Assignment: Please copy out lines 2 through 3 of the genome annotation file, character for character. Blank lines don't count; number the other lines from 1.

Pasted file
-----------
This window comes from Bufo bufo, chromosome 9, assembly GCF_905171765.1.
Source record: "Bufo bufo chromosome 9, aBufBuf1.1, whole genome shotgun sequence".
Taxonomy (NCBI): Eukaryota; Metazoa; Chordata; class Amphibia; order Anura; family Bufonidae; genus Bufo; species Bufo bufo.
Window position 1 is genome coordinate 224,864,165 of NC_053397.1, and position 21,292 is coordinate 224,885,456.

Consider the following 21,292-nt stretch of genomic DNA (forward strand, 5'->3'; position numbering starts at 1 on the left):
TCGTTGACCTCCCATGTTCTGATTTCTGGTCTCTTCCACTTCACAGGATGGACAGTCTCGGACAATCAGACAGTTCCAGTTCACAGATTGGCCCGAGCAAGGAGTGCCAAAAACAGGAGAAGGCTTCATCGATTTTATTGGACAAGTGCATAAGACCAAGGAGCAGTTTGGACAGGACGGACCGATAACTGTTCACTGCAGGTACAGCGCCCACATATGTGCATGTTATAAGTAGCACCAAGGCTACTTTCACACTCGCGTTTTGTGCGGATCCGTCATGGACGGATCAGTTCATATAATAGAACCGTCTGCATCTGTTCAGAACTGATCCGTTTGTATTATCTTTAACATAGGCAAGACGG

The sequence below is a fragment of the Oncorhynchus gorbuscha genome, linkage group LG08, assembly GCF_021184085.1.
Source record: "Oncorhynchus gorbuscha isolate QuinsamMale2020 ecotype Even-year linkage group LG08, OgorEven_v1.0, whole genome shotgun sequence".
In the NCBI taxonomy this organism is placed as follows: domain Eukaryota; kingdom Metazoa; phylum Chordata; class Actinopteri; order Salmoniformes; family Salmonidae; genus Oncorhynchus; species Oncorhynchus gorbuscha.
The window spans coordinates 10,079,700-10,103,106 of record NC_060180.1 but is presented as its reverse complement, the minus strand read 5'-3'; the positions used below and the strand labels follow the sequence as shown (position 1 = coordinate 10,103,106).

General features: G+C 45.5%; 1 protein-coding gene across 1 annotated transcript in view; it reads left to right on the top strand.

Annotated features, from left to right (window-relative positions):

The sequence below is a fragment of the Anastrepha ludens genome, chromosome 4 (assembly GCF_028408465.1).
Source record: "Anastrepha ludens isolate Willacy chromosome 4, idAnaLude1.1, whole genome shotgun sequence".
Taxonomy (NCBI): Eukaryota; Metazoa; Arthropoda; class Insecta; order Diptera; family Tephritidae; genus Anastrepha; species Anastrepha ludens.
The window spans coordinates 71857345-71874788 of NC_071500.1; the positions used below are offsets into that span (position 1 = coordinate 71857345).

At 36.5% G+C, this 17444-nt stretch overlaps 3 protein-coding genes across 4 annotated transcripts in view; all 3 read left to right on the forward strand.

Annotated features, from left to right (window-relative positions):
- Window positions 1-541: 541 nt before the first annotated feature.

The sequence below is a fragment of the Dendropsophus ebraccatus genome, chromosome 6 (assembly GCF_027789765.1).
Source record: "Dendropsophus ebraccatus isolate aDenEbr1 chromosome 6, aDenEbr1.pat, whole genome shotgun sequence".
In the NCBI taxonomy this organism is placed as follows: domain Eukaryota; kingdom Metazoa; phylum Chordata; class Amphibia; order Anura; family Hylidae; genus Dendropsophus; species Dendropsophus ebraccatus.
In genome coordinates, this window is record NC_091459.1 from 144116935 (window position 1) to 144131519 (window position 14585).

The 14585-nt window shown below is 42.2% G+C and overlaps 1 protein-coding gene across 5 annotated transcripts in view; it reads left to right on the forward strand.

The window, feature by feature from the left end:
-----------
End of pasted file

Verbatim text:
Source record: "Bufo bufo chromosome 9, aBufBuf1.1, whole genome shotgun sequence".
Taxonomy (NCBI): Eukaryota; Metazoa; Chordata; class Amphibia; order Anura; family Bufonidae; genus Bufo; species Bufo bufo.